from The Academic Health Economists’ Blo… at http://bit.ly/2JfNHuR on June 4, 2018 at 04:30PM
Every Monday our authors provide a round-up of some of the most recently published peer reviewed articles from the field. We don’t cover everything, or even what’s most important – just a few papers that have interested the author. Visit our Resources page for links to more journals or follow the HealthEconBot. If you’d like to write one of our weekly journal round-ups, get in touch.
A qualitative investigation of the health economic impacts of bariatric surgery for obesity and implications for improved practice in health economics. Health Economics [PubMed] Published 1st June 2018
Few would question the ‘economic’ nature of the challenge of obesity. Bariatric surgery is widely recommended for severe cases but, in many countries, the supply is not sufficient to satisfy the demand. In this context, this study explores the value of qualitative research in informing economic evaluation. The authors assert that previous economic evaluations have adopted a relatively narrow focus and thus might underestimate the expected value of bariatric surgery. But rather than going and finding data on what they think might be additional dimensions of value, the authors ask patients. Emotional capital, ‘societal’ (i.e. non-health) impacts, and externalities are identified as theories for the types of value that might be derived from bariatric surgery. These theories were used to guide the development of questions and prompts that were used in a series of 10 semi-structured focus groups. Thematic analysis identified the importance of emotional costs and benefits as part of the ‘socioemotional personal journey’ associated with bariatric surgery. Out-of-pocket costs were also identified as being important, with self-funding being a challenge for some respondents. The information seems useful in a variety of ways. It helps us understand the value of bariatric surgery and how individuals make decisions in this context. This information could be used to determine the structure of economic evaluations or the data that are collected and used. The authors suggest that an EQ-5D bolt-on should be developed for ’emotional capital’ but, given that this ‘theory’ was predefined by the authors and does not arise from the qualitative research as being an important dimension of value alongside the existing EQ-5D dimensions, that’s a stretch.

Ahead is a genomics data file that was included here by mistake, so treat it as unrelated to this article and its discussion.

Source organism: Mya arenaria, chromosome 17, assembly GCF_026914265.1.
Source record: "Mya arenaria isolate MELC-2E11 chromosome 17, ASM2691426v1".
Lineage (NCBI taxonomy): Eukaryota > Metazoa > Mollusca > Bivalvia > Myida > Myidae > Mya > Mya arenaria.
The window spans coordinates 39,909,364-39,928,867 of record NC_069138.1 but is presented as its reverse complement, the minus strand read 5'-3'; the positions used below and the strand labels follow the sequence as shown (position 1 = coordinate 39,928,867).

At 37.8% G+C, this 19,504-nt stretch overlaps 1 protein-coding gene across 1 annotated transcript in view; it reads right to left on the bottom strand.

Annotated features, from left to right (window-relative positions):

Developing accessible, pictorial versions of health-related quality-of-life instruments suitable for economic evaluation: a report of preliminary studies conducted in Canada and the United Kingdom. PharmacoEconomics – Open [PubMed] Published 25th May 2018
I’ve been telling people about this study for ages (apologies, authors, if that isn’t something you wanted to read!). In my experience, the need for more (cognitively / communicatively) accessible outcome measures is widely recognised by health researchers working in contexts where this is relevant, such as stroke. If people can’t read or understand the text-based descriptors that make up (for example) the EQ-5D, then we need some alternative format. You could develop an entirely new measure. Or, as the work described in this paper set out to do, you could modify existing measures. There are three descriptive systems described in this study: i) a pictorial EQ-5D-3L by the Canadian team, ii) a pictorial EQ-5D-3L by the UK team, and iii) a pictorial EQ-5D-5L by the UK team. Each uses images to represent the different levels of the different dimensions. For example, the mobility dimension might show somebody walking around unaided, walking with aids, or in bed. I’m not going to try and describe what they all look like, so I’ll just encourage you to take a look at the Supplementary Material (click here to download it). All are described as ‘pilot’ instruments and shouldn’t be picked up and used at this stage. Different approaches were used in the development of the measures, and there are differences between the measures in terms of the images selected and the ways in which they’re presented. But each process referred to conventions in aphasia research, used input from clinicians, and consulted people with aphasia and/or their carers. The authors set out several remaining questions and avenues for future research. The most interesting possibility to most readers will be the notion that we could have a ‘generic’ pictorial format for the EQ-5D, which isn’t aphasia-specific. This will require continued development of the pictorial descriptive systems, and ultimately their validation.